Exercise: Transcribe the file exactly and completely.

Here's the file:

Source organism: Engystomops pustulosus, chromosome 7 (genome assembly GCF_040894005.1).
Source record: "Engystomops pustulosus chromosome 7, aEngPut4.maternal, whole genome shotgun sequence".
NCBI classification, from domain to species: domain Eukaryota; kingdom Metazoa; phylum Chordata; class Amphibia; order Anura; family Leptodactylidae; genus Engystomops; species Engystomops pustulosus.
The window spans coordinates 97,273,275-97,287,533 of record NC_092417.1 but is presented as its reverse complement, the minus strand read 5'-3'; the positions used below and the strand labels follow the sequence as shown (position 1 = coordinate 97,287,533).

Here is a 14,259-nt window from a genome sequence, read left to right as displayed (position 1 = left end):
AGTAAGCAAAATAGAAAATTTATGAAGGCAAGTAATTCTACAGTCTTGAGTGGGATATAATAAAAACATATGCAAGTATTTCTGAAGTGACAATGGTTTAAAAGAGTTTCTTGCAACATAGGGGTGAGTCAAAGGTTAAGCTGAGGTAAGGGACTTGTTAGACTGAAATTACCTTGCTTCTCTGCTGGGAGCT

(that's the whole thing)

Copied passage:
Source organism: Engystomops pustulosus, chromosome 7 (genome assembly GCF_040894005.1).
Source record: "Engystomops pustulosus chromosome 7, aEngPut4.maternal, whole genome shotgun sequence".
NCBI classification, from domain to species: domain Eukaryota; kingdom Metazoa; phylum Chordata; class Amphibia; order Anura; family Leptodactylidae; genus Engystomops; species Engystomops pustulosus.
The window spans coordinates 97,273,275-97,287,533 of record NC_092417.1 but is presented as its reverse complement, the minus strand read 5'-3'; the positions used below and the strand labels follow the sequence as shown (position 1 = coordinate 97,287,533).

Here is a 14,259-nt window from a genome sequence, read left to right as displayed (position 1 = left end):
AGTAAGCAAAATAGAAAATTTATGAAGGCAAGTAATTCTACAGTCTTGAGTGGGATATAATAAAAACATATGCAAGTATTTCTGAAGTGACAATGGTTTAAAAGAGTTTCTTGCAACATAGGGGTGAGTCAAAGGTTAAGCTGAGGTAAGGGACTTGTTAGACTGAAATTACCTTGCTTCTCTGCTGGGAGCT